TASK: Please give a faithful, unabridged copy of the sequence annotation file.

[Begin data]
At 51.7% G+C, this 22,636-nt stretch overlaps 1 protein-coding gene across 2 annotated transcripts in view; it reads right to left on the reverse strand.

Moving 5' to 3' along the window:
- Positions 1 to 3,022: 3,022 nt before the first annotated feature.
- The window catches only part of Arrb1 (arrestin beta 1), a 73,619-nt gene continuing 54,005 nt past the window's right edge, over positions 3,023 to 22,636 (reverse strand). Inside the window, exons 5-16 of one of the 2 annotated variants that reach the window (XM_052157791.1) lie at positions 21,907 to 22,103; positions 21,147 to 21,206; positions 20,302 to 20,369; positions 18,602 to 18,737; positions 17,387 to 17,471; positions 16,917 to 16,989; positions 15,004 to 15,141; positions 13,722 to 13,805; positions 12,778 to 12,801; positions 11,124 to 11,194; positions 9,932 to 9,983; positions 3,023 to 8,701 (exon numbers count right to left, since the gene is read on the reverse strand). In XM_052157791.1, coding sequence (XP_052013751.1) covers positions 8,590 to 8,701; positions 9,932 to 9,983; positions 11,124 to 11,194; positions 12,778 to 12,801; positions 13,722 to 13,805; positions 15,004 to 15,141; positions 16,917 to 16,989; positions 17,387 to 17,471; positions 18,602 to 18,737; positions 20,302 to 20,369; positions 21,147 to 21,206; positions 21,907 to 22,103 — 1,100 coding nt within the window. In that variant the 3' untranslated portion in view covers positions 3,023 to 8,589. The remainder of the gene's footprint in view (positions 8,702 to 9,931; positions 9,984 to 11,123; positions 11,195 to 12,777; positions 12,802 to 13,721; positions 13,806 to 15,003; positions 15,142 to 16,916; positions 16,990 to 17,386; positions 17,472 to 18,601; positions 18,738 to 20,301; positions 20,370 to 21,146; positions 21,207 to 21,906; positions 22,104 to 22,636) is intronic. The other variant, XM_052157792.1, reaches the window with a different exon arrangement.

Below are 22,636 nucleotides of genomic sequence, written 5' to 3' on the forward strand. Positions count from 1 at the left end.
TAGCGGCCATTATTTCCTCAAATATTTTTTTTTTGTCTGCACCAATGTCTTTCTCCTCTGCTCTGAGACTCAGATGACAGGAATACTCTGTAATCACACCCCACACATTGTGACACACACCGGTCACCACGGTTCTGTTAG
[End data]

At 51.7% G+C, this 22,636-nt stretch overlaps 1 protein-coding gene across 2 annotated transcripts in view; it reads right to left on the reverse strand.

Moving 5' to 3' along the window:
- Positions 1 to 3,022: 3,022 nt before the first annotated feature.
- The window catches only part of Arrb1 (arrestin beta 1), a 73,619-nt gene continuing 54,005 nt past the window's right edge, over positions 3,023 to 22,636 (reverse strand). Inside the window, exons 5-16 of one of the 2 annotated variants that reach the window (XM_052157791.1) lie at positions 21,907 to 22,103; positions 21,147 to 21,206; positions 20,302 to 20,369; positions 18,602 to 18,737; positions 17,387 to 17,471; positions 16,917 to 16,989; positions 15,004 to 15,141; positions 13,722 to 13,805; positions 12,778 to 12,801; positions 11,124 to 11,194; positions 9,932 to 9,983; positions 3,023 to 8,701 (exon numbers count right to left, since the gene is read on the reverse strand). In XM_052157791.1, coding sequence (XP_052013751.1) covers positions 8,590 to 8,701; positions 9,932 to 9,983; positions 11,124 to 11,194; positions 12,778 to 12,801; positions 13,722 to 13,805; positions 15,004 to 15,141; positions 16,917 to 16,989; positions 17,387 to 17,471; positions 18,602 to 18,737; positions 20,302 to 20,369; positions 21,147 to 21,206; positions 21,907 to 22,103 — 1,100 coding nt within the window. In that variant the 3' untranslated portion in view covers positions 3,023 to 8,589. The remainder of the gene's footprint in view (positions 8,702 to 9,931; positions 9,984 to 11,123; positions 11,195 to 12,777; positions 12,802 to 13,721; positions 13,806 to 15,003; positions 15,142 to 16,916; positions 16,990 to 17,386; positions 17,472 to 18,601; positions 18,738 to 20,301; positions 20,370 to 21,146; positions 21,207 to 21,906; positions 22,104 to 22,636) is intronic. The other variant, XM_052157792.1, reaches the window with a different exon arrangement.

Below are 22,636 nucleotides of genomic sequence, written 5' to 3' on the forward strand. Positions count from 1 at the left end.
TAGCGGCCATTATTTCCTCAAATATTTTTTTTTTGTCTGCACCAATGTCTTTCTCCTCTGCTCTGAGACTCAGATGACAGGAATACTCTGTAATCACACCCCACACATTGTGACACACACCGGTCACCACGGTTCTGTTAG